Effects of Peer Training and Written Text Cueing on Social Communication of School-Age Children With Pervasive Developmental Disorder This study consecutively examined the effects of 2 social interventions—peer training and written text treatment—on the social communication of 5 elementary students with pervasive developmental disorder. Each child with autism was paired with 2 peers without disabilities to form 5 triads. In Intervention 1 (peer training), peers were taught to ... Research Article
Research Article  |   February 01, 2004
Effects of Peer Training and Written Text Cueing on Social Communication of School-Age Children With Pervasive Developmental Disorder
 
Author Affiliations & Notes
  • Kathy S. Thiemann
    Juniper Gardens Children's Project, University of Kansas, Kansas City
  • Howard Goldstein
    Florida State University, Tallahassee
  • Contact author: Kathy S. Thiemann, PhD, Juniper Gardens Children’s Project, 650 Minnesota Ave, 2nd Floor, Kansas City, KS 66101-2800. E-mail: thiemann@ku.edu
Article Information
Special Populations / Autism Spectrum / School-Based Settings / Language Disorders / Social Communication & Pragmatics Disorders / Language / Research Articles
Research Article   |   February 01, 2004
Effects of Peer Training and Written Text Cueing on Social Communication of School-Age Children With Pervasive Developmental Disorder
Journal of Speech, Language, and Hearing Research, February 2004, Vol. 47, 126-144. doi:10.1044/1092-4388(2004/012)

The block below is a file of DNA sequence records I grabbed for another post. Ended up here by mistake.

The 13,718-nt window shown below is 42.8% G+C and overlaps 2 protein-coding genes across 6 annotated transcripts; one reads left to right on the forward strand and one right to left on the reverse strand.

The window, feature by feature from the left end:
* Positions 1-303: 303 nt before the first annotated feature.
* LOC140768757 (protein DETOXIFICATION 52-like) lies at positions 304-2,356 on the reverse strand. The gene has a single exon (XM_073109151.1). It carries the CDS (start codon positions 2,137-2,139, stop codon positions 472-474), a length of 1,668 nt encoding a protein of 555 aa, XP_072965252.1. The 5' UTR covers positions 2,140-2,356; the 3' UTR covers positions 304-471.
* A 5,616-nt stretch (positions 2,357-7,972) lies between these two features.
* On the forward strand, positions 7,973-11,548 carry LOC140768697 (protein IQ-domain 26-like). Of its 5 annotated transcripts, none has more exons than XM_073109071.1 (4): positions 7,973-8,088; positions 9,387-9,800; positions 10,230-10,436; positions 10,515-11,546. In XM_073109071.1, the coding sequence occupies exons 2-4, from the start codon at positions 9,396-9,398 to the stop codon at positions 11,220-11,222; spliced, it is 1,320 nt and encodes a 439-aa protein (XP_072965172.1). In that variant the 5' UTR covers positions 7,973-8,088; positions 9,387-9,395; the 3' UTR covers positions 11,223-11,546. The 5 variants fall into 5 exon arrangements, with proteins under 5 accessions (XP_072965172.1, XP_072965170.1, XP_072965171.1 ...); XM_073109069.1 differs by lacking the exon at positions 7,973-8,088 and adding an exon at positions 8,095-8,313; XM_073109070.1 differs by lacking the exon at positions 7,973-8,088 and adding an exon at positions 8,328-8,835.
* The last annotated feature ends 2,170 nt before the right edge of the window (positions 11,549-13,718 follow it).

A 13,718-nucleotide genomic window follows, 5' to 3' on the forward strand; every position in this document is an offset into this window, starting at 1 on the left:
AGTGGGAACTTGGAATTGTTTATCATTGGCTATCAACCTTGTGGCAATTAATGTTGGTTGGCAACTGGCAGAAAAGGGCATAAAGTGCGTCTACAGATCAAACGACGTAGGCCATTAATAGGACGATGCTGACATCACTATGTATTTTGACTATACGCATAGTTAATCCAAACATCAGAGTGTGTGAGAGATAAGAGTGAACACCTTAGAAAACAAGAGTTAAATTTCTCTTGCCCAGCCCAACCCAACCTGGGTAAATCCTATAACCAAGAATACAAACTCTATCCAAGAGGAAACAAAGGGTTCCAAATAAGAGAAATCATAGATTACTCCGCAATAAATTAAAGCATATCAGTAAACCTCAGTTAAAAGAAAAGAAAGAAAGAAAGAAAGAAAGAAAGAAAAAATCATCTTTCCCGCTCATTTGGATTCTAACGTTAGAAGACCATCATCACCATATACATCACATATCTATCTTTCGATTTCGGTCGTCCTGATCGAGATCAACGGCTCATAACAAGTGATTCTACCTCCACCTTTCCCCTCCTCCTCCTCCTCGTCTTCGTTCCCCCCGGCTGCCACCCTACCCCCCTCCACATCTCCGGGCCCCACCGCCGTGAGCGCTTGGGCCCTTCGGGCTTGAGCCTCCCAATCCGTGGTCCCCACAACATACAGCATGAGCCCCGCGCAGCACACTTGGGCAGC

History: Received April 9, 2003 , Accepted May 13, 2003
 
Journal of Speech, Language, and Hearing Research, February 2004, Vol. 47, 126-144. doi:10.1044/1092-4388(2004/012)
History: Received April 9, 2003; Accepted May 13, 2003
Web of Science® Times Cited: 52

This study consecutively examined the effects of 2 social interventions—peer training and written text treatment—on the social communication of 5 elementary students with pervasive developmental disorder. Each child with autism was paired with 2 peers without disabilities to form 5 triads. In Intervention 1 (peer training), peers were taught to use 5 facilitative social skills over 5 days. After peer training, 4 children with autism increased or used more stable rates of initiations and contingent responses overall. However, all children continued to demonstrate deficits in specific social-communication skills. Once Intervention 2 (direct instruction using written text cues) was implemented, increased use of 3 different communication skills was observed across all 5 participants. In addition, social validity outcomes revealed improved quality of child-peer interactions, 2 teacher reports of improved social skill development, and improved acceptance and friendship ratings for the children with autism. Results support the use of written text cues to improve children's social communication with peers, and suggest that combining approaches may be necessary to improve the quality of children's relationships.

Acknowledgments
The authors wish to thank the parents and children from Leon County schools who participated in this study, and their teachers who provided support. Also, thanks to Jennifer Planchard and Jennifer Erd, who helped make this project a success.
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